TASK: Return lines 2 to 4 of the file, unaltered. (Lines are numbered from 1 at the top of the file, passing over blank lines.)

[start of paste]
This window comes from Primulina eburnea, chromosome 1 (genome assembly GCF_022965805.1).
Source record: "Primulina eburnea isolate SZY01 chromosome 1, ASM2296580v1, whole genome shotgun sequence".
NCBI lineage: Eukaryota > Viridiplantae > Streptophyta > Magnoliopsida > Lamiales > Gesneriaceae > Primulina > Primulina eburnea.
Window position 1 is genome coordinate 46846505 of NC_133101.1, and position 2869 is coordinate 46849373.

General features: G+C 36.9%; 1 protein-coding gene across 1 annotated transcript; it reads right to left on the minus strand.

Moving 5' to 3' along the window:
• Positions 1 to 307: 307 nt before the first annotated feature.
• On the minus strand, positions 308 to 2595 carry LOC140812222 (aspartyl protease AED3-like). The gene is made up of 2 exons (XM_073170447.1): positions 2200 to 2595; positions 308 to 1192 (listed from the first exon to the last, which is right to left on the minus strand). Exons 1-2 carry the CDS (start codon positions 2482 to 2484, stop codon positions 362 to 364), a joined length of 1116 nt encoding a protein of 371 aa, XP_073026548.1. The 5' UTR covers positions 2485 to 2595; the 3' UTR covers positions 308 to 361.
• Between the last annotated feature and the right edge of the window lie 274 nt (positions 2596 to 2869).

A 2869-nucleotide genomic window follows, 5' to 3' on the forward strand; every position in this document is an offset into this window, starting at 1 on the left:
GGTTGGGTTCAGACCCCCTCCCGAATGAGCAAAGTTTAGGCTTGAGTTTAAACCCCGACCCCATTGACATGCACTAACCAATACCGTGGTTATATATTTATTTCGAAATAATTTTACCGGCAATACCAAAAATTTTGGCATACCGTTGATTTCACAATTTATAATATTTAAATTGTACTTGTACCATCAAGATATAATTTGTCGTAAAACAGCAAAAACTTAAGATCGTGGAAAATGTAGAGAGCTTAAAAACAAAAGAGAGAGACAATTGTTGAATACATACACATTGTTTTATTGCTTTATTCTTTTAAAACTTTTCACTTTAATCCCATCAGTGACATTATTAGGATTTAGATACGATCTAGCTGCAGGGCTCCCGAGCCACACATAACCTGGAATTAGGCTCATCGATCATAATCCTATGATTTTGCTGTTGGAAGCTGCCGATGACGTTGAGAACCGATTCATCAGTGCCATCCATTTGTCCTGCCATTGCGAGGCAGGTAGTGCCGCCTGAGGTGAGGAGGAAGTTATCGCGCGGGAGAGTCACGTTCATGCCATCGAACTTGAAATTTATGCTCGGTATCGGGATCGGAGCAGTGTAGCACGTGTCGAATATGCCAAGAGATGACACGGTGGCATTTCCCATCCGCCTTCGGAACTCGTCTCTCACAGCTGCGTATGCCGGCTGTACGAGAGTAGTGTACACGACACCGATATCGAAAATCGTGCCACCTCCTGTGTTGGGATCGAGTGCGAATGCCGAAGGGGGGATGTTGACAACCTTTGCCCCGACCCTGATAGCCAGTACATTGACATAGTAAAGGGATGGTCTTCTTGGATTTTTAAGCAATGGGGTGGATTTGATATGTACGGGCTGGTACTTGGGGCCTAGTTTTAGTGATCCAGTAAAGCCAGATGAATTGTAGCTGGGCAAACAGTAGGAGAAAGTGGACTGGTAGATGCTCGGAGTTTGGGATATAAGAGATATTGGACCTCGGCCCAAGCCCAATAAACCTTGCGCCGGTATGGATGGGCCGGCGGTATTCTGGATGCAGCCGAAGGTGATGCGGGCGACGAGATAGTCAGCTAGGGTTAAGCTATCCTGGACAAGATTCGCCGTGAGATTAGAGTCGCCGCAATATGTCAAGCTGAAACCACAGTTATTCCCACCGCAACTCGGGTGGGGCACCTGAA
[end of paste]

Source record: "Primulina eburnea isolate SZY01 chromosome 1, ASM2296580v1, whole genome shotgun sequence".
NCBI lineage: Eukaryota > Viridiplantae > Streptophyta > Magnoliopsida > Lamiales > Gesneriaceae > Primulina > Primulina eburnea.
Window position 1 is genome coordinate 46846505 of NC_133101.1, and position 2869 is coordinate 46849373.